FacebookTwitterGoogle+RedditEmail

Washington Lied, an Interview with Ray McGovern

by MARC PRITZKE

Editors’ Note: Former CIA official, Ray McGovern, has leveled serious accusations at the Bush administration in connection with the war in Iraq. McGovern served as a CIA analyst for almost 30 years. From 1981 to 1985 he conducted daily briefings for Ronald Reagan’s vice president, George Bush, the father of the incumbent president. The following interview originally appeared in Die Tagesspiegel, one of Berlin’s largest daily papers. Imagine this appearing in the Sunday edition of the New York Times.

 

The US Senate Intelligence Committee this week began hearings on the dispute over the search for weapons of mass destruction in Iraq. What do you expect will come of this?

Nothing. The committee chairman, Republican Pat Roberts, has already refused to ask the FBI to investigate allegations that Iraq has tried to obtain uranium from Niger. This, despite the fact that in making these allegations, administration officials knowingly relied on crudely forged documents.

In a Memorandum for President Bush dated May 1 you speak of a “policy and intelligence fiasco.” What do mean by that?

Take, for example, the business about the aluminum tubes that Iraq tried to obtain. According to National Security Adviser Condoleezza Rice, these were “only suited to nuclear weapons programs.” But nuclear engineers have been virtually unanimous in deciding that the pipes are not suitable for that. Despite this, President Bush on October 7, 2002 said that Iraq could possibly produce a nuclear weapon within a year.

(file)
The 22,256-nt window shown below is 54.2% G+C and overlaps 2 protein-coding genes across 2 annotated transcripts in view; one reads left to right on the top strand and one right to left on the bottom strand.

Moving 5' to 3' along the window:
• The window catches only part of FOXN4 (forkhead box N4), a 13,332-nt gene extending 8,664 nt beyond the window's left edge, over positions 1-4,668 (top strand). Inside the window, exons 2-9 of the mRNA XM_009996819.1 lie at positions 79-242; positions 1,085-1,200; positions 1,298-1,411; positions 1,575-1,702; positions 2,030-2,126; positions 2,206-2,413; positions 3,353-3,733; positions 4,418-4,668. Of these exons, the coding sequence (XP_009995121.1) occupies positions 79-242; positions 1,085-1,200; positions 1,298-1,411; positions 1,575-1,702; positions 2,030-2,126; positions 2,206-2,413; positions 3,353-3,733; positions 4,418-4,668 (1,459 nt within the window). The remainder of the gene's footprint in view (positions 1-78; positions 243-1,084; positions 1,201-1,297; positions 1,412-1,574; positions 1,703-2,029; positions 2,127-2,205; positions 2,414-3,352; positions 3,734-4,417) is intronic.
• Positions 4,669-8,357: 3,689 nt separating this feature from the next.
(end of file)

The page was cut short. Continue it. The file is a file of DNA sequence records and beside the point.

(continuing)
These are deliberate distortions. Lies. When a US president decides it is necessary to go to war, he has to procure intelligence to prove the need for war.

And what happens, in your experience, if the “proof” is too thin?

In that case it gets inflated. So, for example, an incident in the Tonkin Gulf involving a North Vietnamese “attack” on a US warship–which “attack” never took place–nonetheless was deliberately used by President Johnson to get Congress’ endorsement for war with North Vietnam.

This current administration had decided by September 2002 to make war on Iraq–five months before Secretary of State Colin Powell’s speech at the UN. What was missing was the intelligence basis to justify the decision for war.

But the intelligence is still not conclusive. And in the case of the uranium Iraq was said to be seeking, it was based on forged documents.

That didn’t make any difference. In retrospect, the train of thought in the White House at the time is clear: How long can we keep the forged documents from the public? A few months? In that case we can use the documents to get Congress to endorse war with Iraq and then wage it and win it before anyone discovers that the “evidence” was bogus.

In addition, the administration has very artfully taken advantage of the trauma of September 11. So, for example, al-Qaeda and Saddam Hussein were always mentioned in the same breath, without any proof of a connection between the two.

Nazi propaganda minister Joseph Goebbels said that, if you repeat something often enough, the people will believe it. On October 7, 2002 Bush said, without any evidence to support it, that what is to be feared is that in Iraq’s case, the “smoking gun” could come in the form of a “mushroom cloud.” National Security Adviser Rice repeated this on October 8, and Pentagon spokesperson Victoria Clarke did so on October 9. On October 11 Congress voted for war.